What is Bovine Brucellosis?
Brucellosis in cattle is a highly contagious disease which is spread by infected material at time of calving or abortion and which can also result in infertility, morbidity and reduced milk yield. The organism is readily killed by disinfection. There are also human health risks because the disease may be transmitted by drinking unpasteurised milk from infected cows, by inhalation, cuts and abrasions, or by droplet infection. The only clinical symptom of brucellosis in cattle is abortion and it is obligatory to report all abortions to the Department's local District Veterinary Office (DVO).
Precautions against Brucellosis infection in cattle
- Breed own replacements where possible
- If buying in replacement or additional females or bulls:
- ensure that they come from a reliable source and have been pre-movement tested within 60 days prior to movement;
- isolate moved in animals from other females and bulls. Any pregnant bought in animals should be isolated pending completion of a post calving test;
- ensure all blood tests are carried out promptly, including the voluntary post-movement test within 30 days of arrival at the farm – failure to do so will result in reduced rates of compensation payable in the event of a disease breakdown;
- Take precautions to ensure that disease does not enter the herd from a neighbouring herd so maintain proper boundary fences and keep susceptible animals away from boundary fences - use these areas for bullocks, fodder or non-bovines;
- DO NOT borrow/lend equipment such as calving jack, cattle trailer, slurry spreader etc.;
- Isolate all pregnant animals away from boundary fields and observe them carefully for any signs of premature calving;
- Provide adequate calving facilities.
Ireland made significant progress towards the final eradication of Brucellosis in cattle and achieved Official Brucellosis Free Status in July 2009. The Department is gradually reducing the number of herds subject to the annual "round" test however, a cautious approach is being adopted to reducing controls and any changes to the programme are based on risk assessment. Consequently certain current measures are maintained, albeit with some changes, including the requirement for a pre-movement test. In this regard, the changes regarding the testing requirements made with effect from 9 September 2009 included the following:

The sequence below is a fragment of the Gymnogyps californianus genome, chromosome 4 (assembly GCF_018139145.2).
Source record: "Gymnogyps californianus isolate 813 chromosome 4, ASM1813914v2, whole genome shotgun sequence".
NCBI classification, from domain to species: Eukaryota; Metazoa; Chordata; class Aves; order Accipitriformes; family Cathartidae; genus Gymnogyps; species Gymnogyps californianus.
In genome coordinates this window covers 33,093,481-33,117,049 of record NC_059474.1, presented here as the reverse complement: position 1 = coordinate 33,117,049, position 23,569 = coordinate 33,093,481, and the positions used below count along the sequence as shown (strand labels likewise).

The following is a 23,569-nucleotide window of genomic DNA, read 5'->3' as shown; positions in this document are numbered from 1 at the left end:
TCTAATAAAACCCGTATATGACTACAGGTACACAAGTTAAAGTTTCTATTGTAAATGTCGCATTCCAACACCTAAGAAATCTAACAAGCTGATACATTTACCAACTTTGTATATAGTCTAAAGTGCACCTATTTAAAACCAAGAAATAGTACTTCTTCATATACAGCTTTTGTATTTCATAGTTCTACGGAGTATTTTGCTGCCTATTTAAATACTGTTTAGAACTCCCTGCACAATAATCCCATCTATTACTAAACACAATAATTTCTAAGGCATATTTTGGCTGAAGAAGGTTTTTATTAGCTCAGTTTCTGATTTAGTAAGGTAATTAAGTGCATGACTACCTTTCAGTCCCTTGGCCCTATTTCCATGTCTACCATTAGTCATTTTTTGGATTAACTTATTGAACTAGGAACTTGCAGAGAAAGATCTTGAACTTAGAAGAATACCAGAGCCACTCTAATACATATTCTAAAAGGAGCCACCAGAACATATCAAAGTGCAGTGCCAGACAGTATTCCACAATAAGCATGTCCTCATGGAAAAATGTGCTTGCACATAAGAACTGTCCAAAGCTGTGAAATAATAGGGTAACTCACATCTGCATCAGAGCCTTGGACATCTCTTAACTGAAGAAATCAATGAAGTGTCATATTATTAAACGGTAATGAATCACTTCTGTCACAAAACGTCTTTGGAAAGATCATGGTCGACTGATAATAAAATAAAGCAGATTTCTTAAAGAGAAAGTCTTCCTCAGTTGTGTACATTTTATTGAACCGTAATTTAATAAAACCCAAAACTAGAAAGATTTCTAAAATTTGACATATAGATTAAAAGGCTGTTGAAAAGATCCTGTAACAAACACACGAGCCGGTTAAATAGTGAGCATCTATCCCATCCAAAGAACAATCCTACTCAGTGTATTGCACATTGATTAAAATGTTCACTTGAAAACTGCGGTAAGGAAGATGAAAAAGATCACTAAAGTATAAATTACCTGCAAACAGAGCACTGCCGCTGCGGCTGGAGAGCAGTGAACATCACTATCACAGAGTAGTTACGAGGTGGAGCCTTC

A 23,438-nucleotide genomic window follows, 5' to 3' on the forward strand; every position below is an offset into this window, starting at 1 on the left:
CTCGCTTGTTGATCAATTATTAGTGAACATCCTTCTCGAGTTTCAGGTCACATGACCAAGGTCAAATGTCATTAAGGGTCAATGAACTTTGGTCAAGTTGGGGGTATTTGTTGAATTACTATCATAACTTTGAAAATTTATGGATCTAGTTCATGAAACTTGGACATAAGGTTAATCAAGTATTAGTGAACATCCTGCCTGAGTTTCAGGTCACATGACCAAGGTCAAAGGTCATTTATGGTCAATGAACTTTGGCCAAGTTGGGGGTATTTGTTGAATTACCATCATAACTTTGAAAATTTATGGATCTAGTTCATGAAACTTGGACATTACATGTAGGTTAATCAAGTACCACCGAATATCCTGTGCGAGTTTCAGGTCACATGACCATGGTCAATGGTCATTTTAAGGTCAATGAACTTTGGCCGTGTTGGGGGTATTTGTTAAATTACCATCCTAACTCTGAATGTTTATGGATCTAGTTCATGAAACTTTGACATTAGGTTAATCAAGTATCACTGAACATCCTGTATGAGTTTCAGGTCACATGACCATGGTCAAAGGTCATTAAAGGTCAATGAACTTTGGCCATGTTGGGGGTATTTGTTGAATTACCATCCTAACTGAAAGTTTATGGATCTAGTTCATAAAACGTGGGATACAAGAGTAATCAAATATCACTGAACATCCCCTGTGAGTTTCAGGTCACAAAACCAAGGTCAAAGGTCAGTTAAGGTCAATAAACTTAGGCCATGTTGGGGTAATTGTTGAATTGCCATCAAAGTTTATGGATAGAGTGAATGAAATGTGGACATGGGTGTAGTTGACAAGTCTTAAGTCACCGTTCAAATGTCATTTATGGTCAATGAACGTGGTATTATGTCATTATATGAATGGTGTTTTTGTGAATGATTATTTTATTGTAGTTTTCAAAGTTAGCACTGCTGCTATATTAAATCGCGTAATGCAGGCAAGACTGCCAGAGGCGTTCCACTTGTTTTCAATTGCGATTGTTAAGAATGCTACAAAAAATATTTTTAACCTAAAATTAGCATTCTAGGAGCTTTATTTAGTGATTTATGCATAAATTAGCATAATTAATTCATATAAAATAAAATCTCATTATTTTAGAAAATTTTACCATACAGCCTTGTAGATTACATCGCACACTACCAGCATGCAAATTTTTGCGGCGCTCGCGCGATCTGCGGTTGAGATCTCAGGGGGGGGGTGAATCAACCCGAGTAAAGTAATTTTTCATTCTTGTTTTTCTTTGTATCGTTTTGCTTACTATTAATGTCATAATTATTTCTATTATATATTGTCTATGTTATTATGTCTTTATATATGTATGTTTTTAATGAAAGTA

(i) Annual herd "round" test: The age threshold for all animals was changed to 24 months or over. Therefore only animals 24 months or over are required to be presented for testing.
(ii) Pre-movement test - Age threshold: The age threshold for pre-movement testing for female animals was increased to 18 months or more and to 24 months or more for bulls.
(iii) Pre-movement test - period: The period for the pre-movement testing requirement was extended from 30 days to 60 days.
(iv) One movement per test: The age threshold for female animals is 18 months or more. The 12 month threshold for bulls has been raised to 24 months or more i.e. female cattle aged 18 months or more and bulls aged 24 months or more may not be sold more than once, whether by public or private sale, on foot of a brucellosis test and such cattle being sold must be moved from the holding where tests are undertaken direct to either the purchaser's holding or direct to a mart and from there direct to the purchaser’s holding.
(v) Other tests: The rules are unchanged for all other testing measures e.g. contiguous, backtrace etc. i.e. all eligible animals must be tested in certain cases e.g. where a reactor is disclosed, suspect/positive abortion, contiguous tests etc. To be eligible for consideration for the Standard Rate Plus Depopulation Grant in the event of a Brucellosis breakdown in your herd, any eligible animals that move into a holding must have also have had a Brucellosis post-movement test conducted within 30 days of entering the holding.
The Department reserves the right to request any animal to be presented for test where deemed appropriate on veterinary grounds.
If you have concerns that Brucellosis may be present in your herd please contact your local DVO immediately.
- List of District Veterinary Offices Feb 2013 (doc 98Kb)